Is it what you know or how you know? Over the last two months, we here at IQMS have been interviewing for a number of positions within the company. Certainly, a high unemployment rate means there are quite a few people looking for work these days. So how do we find the right people for the job? It is a daunting task for sure.
Our Human Resources Department screens and reviews resumes and then schedules interviews for the chosen candidates. Interviews are a team effort and usually two to three of us interview the candidate together. Our questions are prepared in advance and are designed to discover the quality and character of each applicant. Of course, we want to know about their skill sets and what they have accomplished in their career, but more importantly, we look for the process they use to arrive at conclusions.
It is one thing to be able to learn the EnterpriseIQ product or, as we say, "the software." It is another matter entirely to "get it." In other words, it's not always what you know, it's how you know. You may be great at navigating and learning how to find the right module, but do you have the right problem statement? Is the customer calling in to technical support describing a symptom or the actual problem? Do you have the right questions to ask?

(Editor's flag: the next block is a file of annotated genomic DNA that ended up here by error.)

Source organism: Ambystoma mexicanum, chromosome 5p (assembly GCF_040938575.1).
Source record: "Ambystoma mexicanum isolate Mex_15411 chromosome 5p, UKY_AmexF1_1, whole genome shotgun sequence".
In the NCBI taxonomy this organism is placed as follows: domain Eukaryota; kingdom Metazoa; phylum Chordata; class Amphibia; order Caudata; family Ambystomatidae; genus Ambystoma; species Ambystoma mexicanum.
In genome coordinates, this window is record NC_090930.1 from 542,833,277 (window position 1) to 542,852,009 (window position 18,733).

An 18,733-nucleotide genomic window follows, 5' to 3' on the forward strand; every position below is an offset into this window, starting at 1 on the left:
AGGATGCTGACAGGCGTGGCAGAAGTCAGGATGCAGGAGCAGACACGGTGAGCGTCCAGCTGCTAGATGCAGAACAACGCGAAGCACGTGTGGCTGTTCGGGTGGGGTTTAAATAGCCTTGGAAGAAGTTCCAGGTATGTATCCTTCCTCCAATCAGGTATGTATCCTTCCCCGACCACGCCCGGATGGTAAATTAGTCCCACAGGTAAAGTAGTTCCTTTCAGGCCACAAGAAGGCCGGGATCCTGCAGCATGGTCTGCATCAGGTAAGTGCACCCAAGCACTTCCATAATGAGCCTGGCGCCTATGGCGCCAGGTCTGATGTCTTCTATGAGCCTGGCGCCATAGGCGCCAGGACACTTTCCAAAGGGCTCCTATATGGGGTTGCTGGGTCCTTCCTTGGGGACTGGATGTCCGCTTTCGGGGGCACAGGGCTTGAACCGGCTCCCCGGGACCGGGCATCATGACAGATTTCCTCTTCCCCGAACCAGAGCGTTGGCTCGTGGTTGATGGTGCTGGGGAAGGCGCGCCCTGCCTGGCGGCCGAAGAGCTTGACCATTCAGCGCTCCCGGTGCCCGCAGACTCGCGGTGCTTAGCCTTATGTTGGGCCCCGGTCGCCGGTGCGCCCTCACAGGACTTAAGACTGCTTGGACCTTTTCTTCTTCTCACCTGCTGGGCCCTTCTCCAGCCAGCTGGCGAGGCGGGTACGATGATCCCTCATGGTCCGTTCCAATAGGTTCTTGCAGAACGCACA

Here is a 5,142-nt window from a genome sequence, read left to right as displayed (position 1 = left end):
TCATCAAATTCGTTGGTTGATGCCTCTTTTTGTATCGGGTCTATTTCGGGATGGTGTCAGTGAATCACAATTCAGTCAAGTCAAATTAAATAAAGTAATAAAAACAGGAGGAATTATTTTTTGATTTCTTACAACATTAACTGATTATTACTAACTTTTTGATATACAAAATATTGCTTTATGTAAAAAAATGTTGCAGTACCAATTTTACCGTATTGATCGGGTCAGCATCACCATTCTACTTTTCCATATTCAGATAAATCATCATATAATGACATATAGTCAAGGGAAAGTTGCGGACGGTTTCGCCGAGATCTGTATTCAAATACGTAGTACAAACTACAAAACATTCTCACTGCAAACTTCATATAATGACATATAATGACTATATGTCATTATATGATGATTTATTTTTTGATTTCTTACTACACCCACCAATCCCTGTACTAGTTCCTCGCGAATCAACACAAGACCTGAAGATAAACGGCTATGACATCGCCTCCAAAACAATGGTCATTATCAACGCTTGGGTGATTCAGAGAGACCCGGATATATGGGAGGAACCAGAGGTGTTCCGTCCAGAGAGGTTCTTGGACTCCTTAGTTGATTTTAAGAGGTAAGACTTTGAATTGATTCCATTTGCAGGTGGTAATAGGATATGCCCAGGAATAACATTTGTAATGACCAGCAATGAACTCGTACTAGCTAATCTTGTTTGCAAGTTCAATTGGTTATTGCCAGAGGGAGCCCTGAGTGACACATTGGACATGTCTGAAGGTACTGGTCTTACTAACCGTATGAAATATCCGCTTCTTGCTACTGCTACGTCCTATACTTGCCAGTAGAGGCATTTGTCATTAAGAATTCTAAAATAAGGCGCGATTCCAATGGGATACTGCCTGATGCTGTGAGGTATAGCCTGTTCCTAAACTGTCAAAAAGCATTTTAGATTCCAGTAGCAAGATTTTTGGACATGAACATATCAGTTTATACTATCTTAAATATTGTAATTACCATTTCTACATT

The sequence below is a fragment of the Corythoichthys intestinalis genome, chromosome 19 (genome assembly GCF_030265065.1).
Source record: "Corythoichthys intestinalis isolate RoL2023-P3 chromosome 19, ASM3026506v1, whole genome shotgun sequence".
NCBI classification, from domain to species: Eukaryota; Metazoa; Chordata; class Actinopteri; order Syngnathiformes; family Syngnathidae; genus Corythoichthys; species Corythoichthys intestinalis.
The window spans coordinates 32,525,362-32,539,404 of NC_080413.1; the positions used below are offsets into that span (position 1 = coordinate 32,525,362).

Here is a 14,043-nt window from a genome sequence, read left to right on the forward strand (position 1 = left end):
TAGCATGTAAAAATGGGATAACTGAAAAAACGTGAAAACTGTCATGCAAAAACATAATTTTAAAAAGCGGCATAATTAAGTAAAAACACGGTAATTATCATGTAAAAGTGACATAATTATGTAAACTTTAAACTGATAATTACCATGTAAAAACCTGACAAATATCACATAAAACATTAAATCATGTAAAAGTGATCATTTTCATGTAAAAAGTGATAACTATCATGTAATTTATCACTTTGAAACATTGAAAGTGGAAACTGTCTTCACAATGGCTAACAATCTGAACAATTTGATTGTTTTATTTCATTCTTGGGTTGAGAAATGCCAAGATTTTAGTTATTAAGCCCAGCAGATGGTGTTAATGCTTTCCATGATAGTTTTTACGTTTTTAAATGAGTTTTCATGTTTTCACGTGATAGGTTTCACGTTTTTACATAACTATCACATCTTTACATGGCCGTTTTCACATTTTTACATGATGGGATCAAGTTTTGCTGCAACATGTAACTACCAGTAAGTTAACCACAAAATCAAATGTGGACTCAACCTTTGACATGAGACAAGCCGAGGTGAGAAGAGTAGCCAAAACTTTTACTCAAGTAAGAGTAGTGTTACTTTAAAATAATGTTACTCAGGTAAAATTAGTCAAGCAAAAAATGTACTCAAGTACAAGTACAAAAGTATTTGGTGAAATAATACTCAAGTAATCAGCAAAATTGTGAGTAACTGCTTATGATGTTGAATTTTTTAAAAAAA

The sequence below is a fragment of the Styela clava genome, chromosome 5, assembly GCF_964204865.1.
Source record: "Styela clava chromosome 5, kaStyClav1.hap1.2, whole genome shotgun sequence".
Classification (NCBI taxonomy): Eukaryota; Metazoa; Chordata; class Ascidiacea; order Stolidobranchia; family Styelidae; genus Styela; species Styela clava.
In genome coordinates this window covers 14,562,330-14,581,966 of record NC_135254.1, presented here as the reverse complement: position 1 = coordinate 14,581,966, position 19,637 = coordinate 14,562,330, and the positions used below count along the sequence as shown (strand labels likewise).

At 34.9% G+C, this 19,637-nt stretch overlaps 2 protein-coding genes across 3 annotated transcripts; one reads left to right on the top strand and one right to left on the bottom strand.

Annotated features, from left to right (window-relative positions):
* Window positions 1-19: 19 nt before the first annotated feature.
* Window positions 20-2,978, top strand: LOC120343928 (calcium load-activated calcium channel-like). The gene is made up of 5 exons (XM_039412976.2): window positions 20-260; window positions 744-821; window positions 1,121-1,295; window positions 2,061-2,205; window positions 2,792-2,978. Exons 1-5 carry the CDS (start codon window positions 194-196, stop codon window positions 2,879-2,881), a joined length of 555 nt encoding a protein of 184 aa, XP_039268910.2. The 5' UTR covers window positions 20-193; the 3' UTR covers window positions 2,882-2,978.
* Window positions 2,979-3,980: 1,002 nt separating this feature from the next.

For instance, your child is not feeling well and the doctor asks, "what is the child's temperature?" You respond, "I don't know, but the room is 78 degrees." Are you any closer to a solution? Of course not. In fact, you can't even tell me what the problem is from this example. Where do you go from here? Certainly more questions need to be asked and most of us would understand this. But what are the right questions? In what order should we proceed?
So how does one learn from a one or two hour interview if someone can "get it?" Well, for one thing, we are looking for the people who understand that asking the right questions can deliver information that will allow you to drill down to the root cause. Don't always ask if it is "plugged in" before you know what it does or doesn't do. Ask: "How is it supposed to perform? What characteristics should it exhibit? Does this effect all or only some?" It seems to me that in my 30 years of problem solving, for every question or statement I hear, there are several questions I have to ask for clarification and further detail before I offer any solutions.
So to find the right employee requires research, planning and evaluation. The skills are about "what you know:" your education, your work experience and the tools and resources you possess. The "how you know" is more about the process you will apply. For me, it has always been to observe and make note of what I see, listen to what is happening, establish a baseline for reference and move forward empowered with the knowledge that no matter what the problem, I know how to proceed toward the true root cause.
I was once asked, "what is the most important question to ask when solving a problem?" My answer has remained unchanged: "It's the one you forgot to ask!" Finding talented people who understand "how you know" is just as critical as learning "what they know." We can teach skills, but teaching attitude and common sense is not so easy. The world is full of talent, but not everyone knows how to use it.